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Adam_CLO

Common Mistakes that Chinese Speakers Make when Speaking English

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Adam_CLO

I'm doing research for a blog post, but am having some writer's block.

Background: Living in Taiwan, I hear a lot of common mistakes that Chinese speakers make when speaking English. When you think about it in Chinese, it makes sense why they make such mistakes. The two I've come up with so far are:

1. Mixing up he and she. Obviously in spoken Chinese, he and she are the same, so it makes sense that they would mix them up in English.

2. Mixing up "borrow" and "lend". The Chinese word for lend and borrow is the same (借) so again, it makes sense that they would mix them up in English.

3. Toast. In Chinese "toast" (吐司) seems to refer to "sliced bread" (cooked or not). Whereas in English it specifically refers to heated, sliced bread.

Are there any other mistakes you can think of that result from differences between English and Chinese?

Conversely, can you think of common vocabulary mistakes that English speakers make in Chinese, owing to differences between the languages?

Appreciate your answers!

Adam

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Kenny同志

They tend to confuse tangerine with orange.

They say "I am a Chinese" instead of "I'm Chinese".

They sometimes use "cock" rather than "rooster".

They may use "color" and "specialise" in the same article.

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Adam_CLO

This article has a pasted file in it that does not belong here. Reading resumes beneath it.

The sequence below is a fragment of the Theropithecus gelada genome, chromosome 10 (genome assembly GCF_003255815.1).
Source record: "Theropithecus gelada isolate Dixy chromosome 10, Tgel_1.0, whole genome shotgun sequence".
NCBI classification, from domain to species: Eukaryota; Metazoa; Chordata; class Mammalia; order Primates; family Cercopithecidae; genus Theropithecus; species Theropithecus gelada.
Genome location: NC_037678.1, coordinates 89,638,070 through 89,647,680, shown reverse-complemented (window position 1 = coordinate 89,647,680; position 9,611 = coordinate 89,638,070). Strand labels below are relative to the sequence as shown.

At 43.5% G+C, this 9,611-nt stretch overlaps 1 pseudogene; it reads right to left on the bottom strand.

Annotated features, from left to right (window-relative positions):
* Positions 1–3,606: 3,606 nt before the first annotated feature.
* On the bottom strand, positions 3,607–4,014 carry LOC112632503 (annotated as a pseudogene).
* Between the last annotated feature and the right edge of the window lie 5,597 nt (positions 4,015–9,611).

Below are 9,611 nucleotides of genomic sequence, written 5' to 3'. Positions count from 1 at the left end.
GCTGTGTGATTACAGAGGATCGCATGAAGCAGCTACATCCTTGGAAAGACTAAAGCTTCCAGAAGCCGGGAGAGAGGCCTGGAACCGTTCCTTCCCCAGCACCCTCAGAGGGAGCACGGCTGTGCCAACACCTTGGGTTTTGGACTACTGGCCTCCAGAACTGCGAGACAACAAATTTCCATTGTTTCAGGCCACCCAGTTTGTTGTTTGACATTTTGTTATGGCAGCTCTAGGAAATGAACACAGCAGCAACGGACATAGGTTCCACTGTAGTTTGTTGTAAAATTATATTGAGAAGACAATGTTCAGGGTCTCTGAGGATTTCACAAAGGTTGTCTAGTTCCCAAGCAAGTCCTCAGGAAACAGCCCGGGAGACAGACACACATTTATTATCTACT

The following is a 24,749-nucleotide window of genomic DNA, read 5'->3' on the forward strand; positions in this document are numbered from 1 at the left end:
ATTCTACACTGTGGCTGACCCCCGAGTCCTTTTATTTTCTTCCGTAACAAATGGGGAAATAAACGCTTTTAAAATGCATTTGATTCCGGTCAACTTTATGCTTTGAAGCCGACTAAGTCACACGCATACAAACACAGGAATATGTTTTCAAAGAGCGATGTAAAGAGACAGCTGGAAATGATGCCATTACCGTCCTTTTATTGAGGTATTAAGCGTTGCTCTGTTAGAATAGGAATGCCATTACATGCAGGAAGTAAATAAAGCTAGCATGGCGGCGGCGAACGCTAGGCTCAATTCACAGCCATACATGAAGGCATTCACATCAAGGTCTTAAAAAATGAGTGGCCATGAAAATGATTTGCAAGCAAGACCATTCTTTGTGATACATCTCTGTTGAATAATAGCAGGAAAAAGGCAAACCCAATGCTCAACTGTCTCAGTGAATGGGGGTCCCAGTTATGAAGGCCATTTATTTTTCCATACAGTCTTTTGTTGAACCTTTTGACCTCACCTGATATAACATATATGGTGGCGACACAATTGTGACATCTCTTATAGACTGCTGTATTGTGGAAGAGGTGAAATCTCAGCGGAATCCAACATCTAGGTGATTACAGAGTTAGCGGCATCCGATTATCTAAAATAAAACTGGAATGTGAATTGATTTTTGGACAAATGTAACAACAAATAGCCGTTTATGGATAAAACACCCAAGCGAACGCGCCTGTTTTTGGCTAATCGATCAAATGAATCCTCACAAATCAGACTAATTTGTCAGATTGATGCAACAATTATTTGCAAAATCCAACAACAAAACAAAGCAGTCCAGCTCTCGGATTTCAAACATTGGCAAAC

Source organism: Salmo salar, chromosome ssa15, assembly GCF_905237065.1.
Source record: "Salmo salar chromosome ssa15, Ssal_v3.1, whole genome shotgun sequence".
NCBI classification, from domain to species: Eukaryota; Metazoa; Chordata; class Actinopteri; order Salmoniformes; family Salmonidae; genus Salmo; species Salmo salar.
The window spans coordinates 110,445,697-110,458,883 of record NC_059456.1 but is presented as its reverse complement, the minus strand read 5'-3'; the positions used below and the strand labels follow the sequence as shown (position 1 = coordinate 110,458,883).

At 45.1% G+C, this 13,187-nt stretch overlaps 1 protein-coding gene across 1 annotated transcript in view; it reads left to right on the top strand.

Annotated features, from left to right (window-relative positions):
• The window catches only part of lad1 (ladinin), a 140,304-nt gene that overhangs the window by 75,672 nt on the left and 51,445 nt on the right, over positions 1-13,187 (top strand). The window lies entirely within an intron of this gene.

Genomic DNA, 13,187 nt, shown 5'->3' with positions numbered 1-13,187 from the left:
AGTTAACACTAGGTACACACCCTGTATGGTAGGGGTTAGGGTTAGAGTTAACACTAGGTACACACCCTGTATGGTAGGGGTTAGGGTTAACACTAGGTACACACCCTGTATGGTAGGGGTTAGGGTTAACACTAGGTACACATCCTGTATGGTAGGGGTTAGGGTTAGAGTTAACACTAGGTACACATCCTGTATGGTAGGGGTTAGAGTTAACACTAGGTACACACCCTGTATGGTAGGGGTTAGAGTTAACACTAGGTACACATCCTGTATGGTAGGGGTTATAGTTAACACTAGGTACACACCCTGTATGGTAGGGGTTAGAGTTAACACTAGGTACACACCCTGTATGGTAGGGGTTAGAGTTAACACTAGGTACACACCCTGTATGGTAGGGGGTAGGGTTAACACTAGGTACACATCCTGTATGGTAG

They say "I am a Chinese" instead of "I'm Chinese".

I've heard this one too. How does it relate to Chinese though? They wouldn't say 我是一个中国人 right? So why make the mistake in English?

Special is a good one. I think that word is used differently in Chinese than it is in English. Thanks!

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li3wei1

They use 'problem' and 'question' interchangeably.

They sometimes use "cock" rather than "rooster".

They do that in the UK as well. :wink:

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imron
Special is a good one

I think he was talking about mixing American and British spelling in the same article, e.g. specialise (British) and color (American)

Other common ones:

Wine - for any type of alcohol instead of just wine.

Orange - instead of mandarin/tangerine.

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count_zero

> They tend to confuse tangerine with orange.

Why would they do that?

> They say "I am a Chinese" instead of "I'm Chinese".

That's not incorrect.

> They sometimes use "cock" rather than "rooster".

That's also not incorrect.

> They may use "color" and "specialise" in the same article.

Americans sometimes write "specialise" for example, in the New York Times.

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count_zero

"Is it delicious?" "Is it more delicious than..?"

"I lived in the hotel for two days"

"make-ups" "informations"

Calling a cockroach or other creepy-crawly a "worm".

I heard that Chinese people may think "an open relationship" means a relationship that is not secret, but I would stake my life on it.

to "make a girlfriend"

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li3wei1
> They may use "color" and "specialise" in the same article.

Americans sometimes write "specialise" for example, in the New York Times.

This isn't the kind of linguistic mistake the OP was talking about, it's just sloppiness, and I've seen it all over, including people using their native language. Using 'grey' and 'gray', capitalising at a whim, hyphenating or not at random, and of course the incorrect apostrophe. Nothing to do with Chinese.

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Kenny同志

As a language learning question, what's wrong with "is it delicious"?

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imron
> They tend to confuse tangerine with orange.

Why would they do that?

Because it looks orange and they haven't been taught otherwise.

> They say "I am a Chinese" instead of "I'm Chinese".

That's not incorrect.

It sure sounds strange though, and my first reaction would be to want to ask: A Chinese what?

> They sometimes use "cock" rather than "rooster".

That's also not incorrect.